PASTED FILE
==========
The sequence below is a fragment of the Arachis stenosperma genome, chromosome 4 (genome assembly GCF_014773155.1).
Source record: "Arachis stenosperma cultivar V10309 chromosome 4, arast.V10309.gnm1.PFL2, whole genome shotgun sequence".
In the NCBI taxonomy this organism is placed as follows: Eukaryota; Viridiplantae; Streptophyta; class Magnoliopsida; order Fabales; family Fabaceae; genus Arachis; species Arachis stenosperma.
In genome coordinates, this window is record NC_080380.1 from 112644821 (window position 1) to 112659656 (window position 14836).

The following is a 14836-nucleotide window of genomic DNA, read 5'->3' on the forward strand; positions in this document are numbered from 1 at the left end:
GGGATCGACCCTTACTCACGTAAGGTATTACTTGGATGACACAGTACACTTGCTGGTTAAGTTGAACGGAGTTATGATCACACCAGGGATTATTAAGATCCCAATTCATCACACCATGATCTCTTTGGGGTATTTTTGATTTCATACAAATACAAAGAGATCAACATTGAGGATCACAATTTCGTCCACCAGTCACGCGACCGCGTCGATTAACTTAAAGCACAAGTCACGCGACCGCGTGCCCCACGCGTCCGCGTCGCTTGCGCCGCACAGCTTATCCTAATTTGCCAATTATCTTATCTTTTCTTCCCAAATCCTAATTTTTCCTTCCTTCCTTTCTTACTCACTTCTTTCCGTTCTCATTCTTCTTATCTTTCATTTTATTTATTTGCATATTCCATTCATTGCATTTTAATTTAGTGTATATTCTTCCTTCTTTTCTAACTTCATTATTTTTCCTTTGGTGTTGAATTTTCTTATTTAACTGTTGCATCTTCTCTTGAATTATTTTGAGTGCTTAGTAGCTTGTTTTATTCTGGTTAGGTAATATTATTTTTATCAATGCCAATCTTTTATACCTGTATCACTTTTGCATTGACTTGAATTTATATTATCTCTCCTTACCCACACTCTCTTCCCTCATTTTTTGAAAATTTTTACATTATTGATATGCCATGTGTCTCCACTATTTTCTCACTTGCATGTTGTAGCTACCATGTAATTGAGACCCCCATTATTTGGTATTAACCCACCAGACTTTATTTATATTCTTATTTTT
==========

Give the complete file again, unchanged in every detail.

The sequence below is a fragment of the Arachis stenosperma genome, chromosome 4 (genome assembly GCF_014773155.1).
Source record: "Arachis stenosperma cultivar V10309 chromosome 4, arast.V10309.gnm1.PFL2, whole genome shotgun sequence".
In the NCBI taxonomy this organism is placed as follows: Eukaryota; Viridiplantae; Streptophyta; class Magnoliopsida; order Fabales; family Fabaceae; genus Arachis; species Arachis stenosperma.
In genome coordinates, this window is record NC_080380.1 from 112644821 (window position 1) to 112659656 (window position 14836).

The following is a 14836-nucleotide window of genomic DNA, read 5'->3' on the forward strand; positions in this document are numbered from 1 at the left end:
GGGATCGACCCTTACTCACGTAAGGTATTACTTGGATGACACAGTACACTTGCTGGTTAAGTTGAACGGAGTTATGATCACACCAGGGATTATTAAGATCCCAATTCATCACACCATGATCTCTTTGGGGTATTTTTGATTTCATACAAATACAAAGAGATCAACATTGAGGATCACAATTTCGTCCACCAGTCACGCGACCGCGTCGATTAACTTAAAGCACAAGTCACGCGACCGCGTGCCCCACGCGTCCGCGTCGCTTGCGCCGCACAGCTTATCCTAATTTGCCAATTATCTTATCTTTTCTTCCCAAATCCTAATTTTTCCTTCCTTCCTTTCTTACTCACTTCTTTCCGTTCTCATTCTTCTTATCTTTCATTTTATTTATTTGCATATTCCATTCATTGCATTTTAATTTAGTGTATATTCTTCCTTCTTTTCTAACTTCATTATTTTTCCTTTGGTGTTGAATTTTCTTATTTAACTGTTGCATCTTCTCTTGAATTATTTTGAGTGCTTAGTAGCTTGTTTTATTCTGGTTAGGTAATATTATTTTTATCAATGCCAATCTTTTATACCTGTATCACTTTTGCATTGACTTGAATTTATATTATCTCTCCTTACCCACACTCTCTTCCCTCATTTTTTGAAAATTTTTACATTATTGATATGCCATGTGTCTCCACTATTTTCTCACTTGCATGTTGTAGCTACCATGTAATTGAGACCCCCATTATTTGGTATTAACCCACCAGACTTTATTTATATTCTTATTTTT